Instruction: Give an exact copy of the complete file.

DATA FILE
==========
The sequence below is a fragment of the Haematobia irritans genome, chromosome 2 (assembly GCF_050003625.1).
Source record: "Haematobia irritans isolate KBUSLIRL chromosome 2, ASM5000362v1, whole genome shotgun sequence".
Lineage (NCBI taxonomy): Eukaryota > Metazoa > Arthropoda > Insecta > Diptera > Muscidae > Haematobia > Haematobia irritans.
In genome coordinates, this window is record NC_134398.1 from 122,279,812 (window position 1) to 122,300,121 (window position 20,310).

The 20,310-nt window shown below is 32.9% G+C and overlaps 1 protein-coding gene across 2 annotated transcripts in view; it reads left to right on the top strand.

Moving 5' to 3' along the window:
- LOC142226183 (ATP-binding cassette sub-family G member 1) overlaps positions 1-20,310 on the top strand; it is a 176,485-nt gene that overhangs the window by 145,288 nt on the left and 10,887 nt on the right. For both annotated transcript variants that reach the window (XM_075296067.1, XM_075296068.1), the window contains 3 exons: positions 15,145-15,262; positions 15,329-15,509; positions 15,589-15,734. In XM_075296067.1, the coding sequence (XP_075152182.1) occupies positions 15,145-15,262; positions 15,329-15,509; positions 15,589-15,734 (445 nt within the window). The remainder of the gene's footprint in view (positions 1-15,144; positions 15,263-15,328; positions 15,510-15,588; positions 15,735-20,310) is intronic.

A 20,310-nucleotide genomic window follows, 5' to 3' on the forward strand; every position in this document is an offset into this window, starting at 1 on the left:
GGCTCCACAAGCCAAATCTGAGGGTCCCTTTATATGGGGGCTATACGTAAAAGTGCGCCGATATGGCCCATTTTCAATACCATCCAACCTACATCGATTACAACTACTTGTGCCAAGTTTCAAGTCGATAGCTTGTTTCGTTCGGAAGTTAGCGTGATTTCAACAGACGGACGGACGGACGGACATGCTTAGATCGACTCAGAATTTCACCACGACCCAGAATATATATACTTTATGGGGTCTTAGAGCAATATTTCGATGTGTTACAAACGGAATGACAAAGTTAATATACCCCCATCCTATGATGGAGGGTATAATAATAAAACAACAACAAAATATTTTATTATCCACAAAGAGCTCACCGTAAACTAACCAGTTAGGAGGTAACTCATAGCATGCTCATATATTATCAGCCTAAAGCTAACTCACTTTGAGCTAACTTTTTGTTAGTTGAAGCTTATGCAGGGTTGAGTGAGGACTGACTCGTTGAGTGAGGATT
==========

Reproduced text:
The sequence below is a fragment of the Haematobia irritans genome, chromosome 2 (assembly GCF_050003625.1).
Source record: "Haematobia irritans isolate KBUSLIRL chromosome 2, ASM5000362v1, whole genome shotgun sequence".
Lineage (NCBI taxonomy): Eukaryota > Metazoa > Arthropoda > Insecta > Diptera > Muscidae > Haematobia > Haematobia irritans.
In genome coordinates, this window is record NC_134398.1 from 122,279,812 (window position 1) to 122,300,121 (window position 20,310).

The 20,310-nt window shown below is 32.9% G+C and overlaps 1 protein-coding gene across 2 annotated transcripts in view; it reads left to right on the top strand.

Moving 5' to 3' along the window:
- LOC142226183 (ATP-binding cassette sub-family G member 1) overlaps positions 1-20,310 on the top strand; it is a 176,485-nt gene that overhangs the window by 145,288 nt on the left and 10,887 nt on the right. For both annotated transcript variants that reach the window (XM_075296067.1, XM_075296068.1), the window contains 3 exons: positions 15,145-15,262; positions 15,329-15,509; positions 15,589-15,734. In XM_075296067.1, the coding sequence (XP_075152182.1) occupies positions 15,145-15,262; positions 15,329-15,509; positions 15,589-15,734 (445 nt within the window). The remainder of the gene's footprint in view (positions 1-15,144; positions 15,263-15,328; positions 15,510-15,588; positions 15,735-20,310) is intronic.

A 20,310-nucleotide genomic window follows, 5' to 3' on the forward strand; every position in this document is an offset into this window, starting at 1 on the left:
GGCTCCACAAGCCAAATCTGAGGGTCCCTTTATATGGGGGCTATACGTAAAAGTGCGCCGATATGGCCCATTTTCAATACCATCCAACCTACATCGATTACAACTACTTGTGCCAAGTTTCAAGTCGATAGCTTGTTTCGTTCGGAAGTTAGCGTGATTTCAACAGACGGACGGACGGACGGACATGCTTAGATCGACTCAGAATTTCACCACGACCCAGAATATATATACTTTATGGGGTCTTAGAGCAATATTTCGATGTGTTACAAACGGAATGACAAAGTTAATATACCCCCATCCTATGATGGAGGGTATAATAATAAAACAACAACAAAATATTTTATTATCCACAAAGAGCTCACCGTAAACTAACCAGTTAGGAGGTAACTCATAGCATGCTCATATATTATCAGCCTAAAGCTAACTCACTTTGAGCTAACTTTTTGTTAGTTGAAGCTTATGCAGGGTTGAGTGAGGACTGACTCGTTGAGTGAGGATT